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5 simple portrait retouching techniques that will knock your socks off

Added on Tuesday 26th of April 2005 11:40 pm EST


Adobe Photoshop 7/CS

Operating Systems:

Macintosh, Microsoft Windows


Photoshop, Retouching, Blemishes, Glare, Wrinkles, Under-Eye Circles, Brighten


Obtaining a great portrait is often a challenge created by improper lighting and human physical flaws. Conquering those challenges is a cinch with these quick and simple portrait-retouching techniques.


To easily fix common portrait mishaps, we’ll:

       Brighten eyes and teeth to reduce discoloration.

       Remove deep wrinkles to reverse the aging process.

       Control harsh highlights to eliminate skin glare.

       Conceal blemishes to create a less distracting skin tone.

       Eliminate dark under-eye circles to balance out facial features.



When you don’t have much time to fuss with a lot of complex image editing, these portrait-retouching techniques are great to know. Each one involves one primary tool, doesn’t take a lot of time, and works wonderfully to eliminate some of the more common problems that the camera won’t hide.

Important setup info: For each of these techniques, we suggest that you start with a flattened file. After you open it, duplicate the layer and rename it Retouching Layer. Keep your Retouching Layer active as you work on these techniques, and toggle back and forth to view your results by clicking on the Retouching Layer’s Eye icon eye_icon. When you’re happy with your results, save a copy or simply flatten and save your file.


Dodge the whites

Our primary focus here is to brighten up the whites of our subject’s eyes and teeth. We’ll use the Dodge tool, which is a simple method that doesn’t require making a selection. We want to maintain the integrity of the shadowed areas, but remove the harsh red and yellow tints in the eyes, as shown in Figure A.




To brighten the whites:

1.          Select the Zoom tool zoom and zoom way in to the white of an eye so that you can see the troubled spot clearly.

2.          Choose the Dodge tool dodge from the Toolbox.

3.          Pick a soft brush with a small diameter from the Brush pop-up menu. We used the Soft Round 13 pixel diameter brush.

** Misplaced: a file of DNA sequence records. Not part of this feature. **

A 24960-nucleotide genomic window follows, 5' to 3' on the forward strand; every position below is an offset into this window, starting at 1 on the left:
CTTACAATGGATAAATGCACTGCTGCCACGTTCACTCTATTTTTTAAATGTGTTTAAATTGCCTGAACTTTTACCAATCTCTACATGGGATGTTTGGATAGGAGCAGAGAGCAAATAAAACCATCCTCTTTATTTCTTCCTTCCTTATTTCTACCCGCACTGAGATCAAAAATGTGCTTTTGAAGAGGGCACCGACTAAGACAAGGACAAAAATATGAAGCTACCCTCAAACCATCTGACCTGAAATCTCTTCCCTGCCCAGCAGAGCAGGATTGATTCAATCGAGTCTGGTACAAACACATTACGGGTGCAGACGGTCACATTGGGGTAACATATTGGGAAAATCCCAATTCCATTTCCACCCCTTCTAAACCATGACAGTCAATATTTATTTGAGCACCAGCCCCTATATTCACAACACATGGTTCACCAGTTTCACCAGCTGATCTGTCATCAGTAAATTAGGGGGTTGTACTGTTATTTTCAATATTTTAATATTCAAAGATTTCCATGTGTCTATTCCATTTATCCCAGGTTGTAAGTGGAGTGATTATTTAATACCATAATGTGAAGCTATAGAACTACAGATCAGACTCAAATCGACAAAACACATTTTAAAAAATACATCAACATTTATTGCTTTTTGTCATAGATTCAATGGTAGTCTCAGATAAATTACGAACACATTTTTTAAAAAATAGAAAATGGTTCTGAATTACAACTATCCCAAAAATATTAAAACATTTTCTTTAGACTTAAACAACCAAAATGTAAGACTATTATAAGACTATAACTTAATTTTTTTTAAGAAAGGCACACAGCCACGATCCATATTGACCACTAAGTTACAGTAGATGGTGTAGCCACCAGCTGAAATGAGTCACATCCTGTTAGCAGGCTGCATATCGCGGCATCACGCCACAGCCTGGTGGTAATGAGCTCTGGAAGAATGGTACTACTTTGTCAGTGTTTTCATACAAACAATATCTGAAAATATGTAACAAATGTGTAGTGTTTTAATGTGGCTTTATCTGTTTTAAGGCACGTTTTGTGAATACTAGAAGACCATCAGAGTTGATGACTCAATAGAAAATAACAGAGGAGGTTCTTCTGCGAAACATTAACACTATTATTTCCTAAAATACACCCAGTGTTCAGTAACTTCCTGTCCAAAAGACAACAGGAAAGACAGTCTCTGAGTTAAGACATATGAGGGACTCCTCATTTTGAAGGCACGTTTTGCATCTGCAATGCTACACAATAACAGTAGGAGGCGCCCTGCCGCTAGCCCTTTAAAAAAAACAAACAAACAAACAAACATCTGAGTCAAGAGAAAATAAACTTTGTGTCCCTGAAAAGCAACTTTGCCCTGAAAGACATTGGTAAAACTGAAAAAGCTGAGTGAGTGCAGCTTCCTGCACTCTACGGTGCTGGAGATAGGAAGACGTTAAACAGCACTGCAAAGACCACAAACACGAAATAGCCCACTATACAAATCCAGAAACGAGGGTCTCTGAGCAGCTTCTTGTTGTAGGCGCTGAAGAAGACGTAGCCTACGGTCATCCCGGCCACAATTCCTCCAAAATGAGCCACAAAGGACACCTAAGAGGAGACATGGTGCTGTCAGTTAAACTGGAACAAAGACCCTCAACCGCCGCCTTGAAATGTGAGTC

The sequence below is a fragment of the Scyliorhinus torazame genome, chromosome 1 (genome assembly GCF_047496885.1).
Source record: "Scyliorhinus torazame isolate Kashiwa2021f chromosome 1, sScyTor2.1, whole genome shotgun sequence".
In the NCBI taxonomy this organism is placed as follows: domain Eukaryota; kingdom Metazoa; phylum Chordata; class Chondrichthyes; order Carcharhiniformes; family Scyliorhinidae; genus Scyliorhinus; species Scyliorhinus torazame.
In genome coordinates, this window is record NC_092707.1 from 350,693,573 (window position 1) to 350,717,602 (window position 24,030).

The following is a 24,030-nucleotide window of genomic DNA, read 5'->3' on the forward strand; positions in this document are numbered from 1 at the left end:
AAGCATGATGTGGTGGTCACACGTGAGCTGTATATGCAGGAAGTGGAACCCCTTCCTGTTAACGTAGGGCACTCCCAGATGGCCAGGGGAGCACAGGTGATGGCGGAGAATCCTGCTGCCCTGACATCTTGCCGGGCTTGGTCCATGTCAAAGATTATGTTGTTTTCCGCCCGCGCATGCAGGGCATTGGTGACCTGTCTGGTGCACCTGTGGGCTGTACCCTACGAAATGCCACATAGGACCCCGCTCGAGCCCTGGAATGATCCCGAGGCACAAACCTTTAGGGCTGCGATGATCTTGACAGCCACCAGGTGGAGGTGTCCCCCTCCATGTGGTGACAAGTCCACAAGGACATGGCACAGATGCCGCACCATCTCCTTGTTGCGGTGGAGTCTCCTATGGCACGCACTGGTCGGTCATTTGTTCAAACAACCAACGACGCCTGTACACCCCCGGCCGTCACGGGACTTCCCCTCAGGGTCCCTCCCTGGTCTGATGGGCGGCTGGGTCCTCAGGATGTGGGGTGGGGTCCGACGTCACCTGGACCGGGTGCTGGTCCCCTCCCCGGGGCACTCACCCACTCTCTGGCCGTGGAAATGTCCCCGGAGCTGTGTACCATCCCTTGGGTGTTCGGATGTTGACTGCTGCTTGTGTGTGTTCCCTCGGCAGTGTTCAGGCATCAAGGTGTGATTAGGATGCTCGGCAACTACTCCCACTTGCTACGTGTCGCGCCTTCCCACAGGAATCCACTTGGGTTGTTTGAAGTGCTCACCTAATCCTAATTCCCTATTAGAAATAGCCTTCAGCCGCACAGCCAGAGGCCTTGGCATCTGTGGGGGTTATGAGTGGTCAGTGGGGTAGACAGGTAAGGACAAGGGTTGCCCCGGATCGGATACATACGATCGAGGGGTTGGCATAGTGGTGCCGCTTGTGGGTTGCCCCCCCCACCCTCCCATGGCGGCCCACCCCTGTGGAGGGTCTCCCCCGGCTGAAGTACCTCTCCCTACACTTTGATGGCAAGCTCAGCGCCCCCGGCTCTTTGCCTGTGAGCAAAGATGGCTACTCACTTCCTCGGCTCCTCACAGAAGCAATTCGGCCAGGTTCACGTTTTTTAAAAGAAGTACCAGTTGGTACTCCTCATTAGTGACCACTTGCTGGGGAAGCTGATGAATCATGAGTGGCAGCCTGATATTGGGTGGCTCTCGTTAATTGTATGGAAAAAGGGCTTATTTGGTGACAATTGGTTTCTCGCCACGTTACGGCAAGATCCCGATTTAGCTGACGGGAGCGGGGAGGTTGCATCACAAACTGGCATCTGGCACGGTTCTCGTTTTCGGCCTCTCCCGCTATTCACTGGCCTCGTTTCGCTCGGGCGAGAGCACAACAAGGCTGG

4.          Select Midtones from the Range pop-up menu.

5.          Set the Exposure to 20%.

6.          Click an area in the white of the eye, and then dodge the entire area.

As you dodge the area inside the whites, you’ll notice the whites start to brighten up more. You might need to adjust your brush as you progress depending on the area you need to cover. Remember, the eyes don’t need to be stark white; they should retain the natural shadow and highlight areas. Complete the eyes and then move on to the teeth using the steps outlined previously.


Note: For stubborn dark spots, switch the Range to Shadows, lower the Exposure to 10%, and then go over those areas gently being careful not to dodge the shadows completely out.



Wrinkle remover

If you have a portrait that looks like it needs some wrinkle removal, look no further than the Healing Brush tool. The Healing Brush tool is a great retouching tool because it blends the problem free pixels you sample with the troubled areas. Our primary goal here is to reduce the harsh deep wrinkles, not eliminate the original texture or shading, as shown in Figure B.




To remove wrinkles:

1.          Select the Zoom tool and zoom way in to isolate the problem area.

2.          Choose the Healing Brush tool healing_Brush from the Toolbox.

3.          Select Normal from the Mode pop-up menu.

4.          Click on the Brush pop-up menu and adjust the diameter of your brush to something just slightly larger than the wrinkled area you need to fix.

5.          [option]-click ([Alt]-click in Windows) on a surrounding wrinkle-free area.

6.          Paint over the wrinkles in your image using small strokes.

Keep in mind as you paint, the stroke color will look out of place, but once you release the mouse the pixels will blend in better.


Healing the troubled spots

If you run into a situation where your brush strokes are picking up pixels from the high contrasting surrounding areas as they do in Figure C, don’t despair. This is caused because the Healing Brush tool relies on the surrounding pixels to create its effect. Here’s the solution:

1.          Press [command]Z ([Ctrl]Z in Windows) to undo your undesired brush strokes. If you created more than one stroke, you’ll need to back step through the History Palette to undo your brush strokes.

2.          Select the Lasso Tool Lasso_tool and create a selection around the area you want to retouch, as shown in Figure D.

3.          Choose Select > Feather.

4.          Enter 5 in the Feather Radius text box and click OK.



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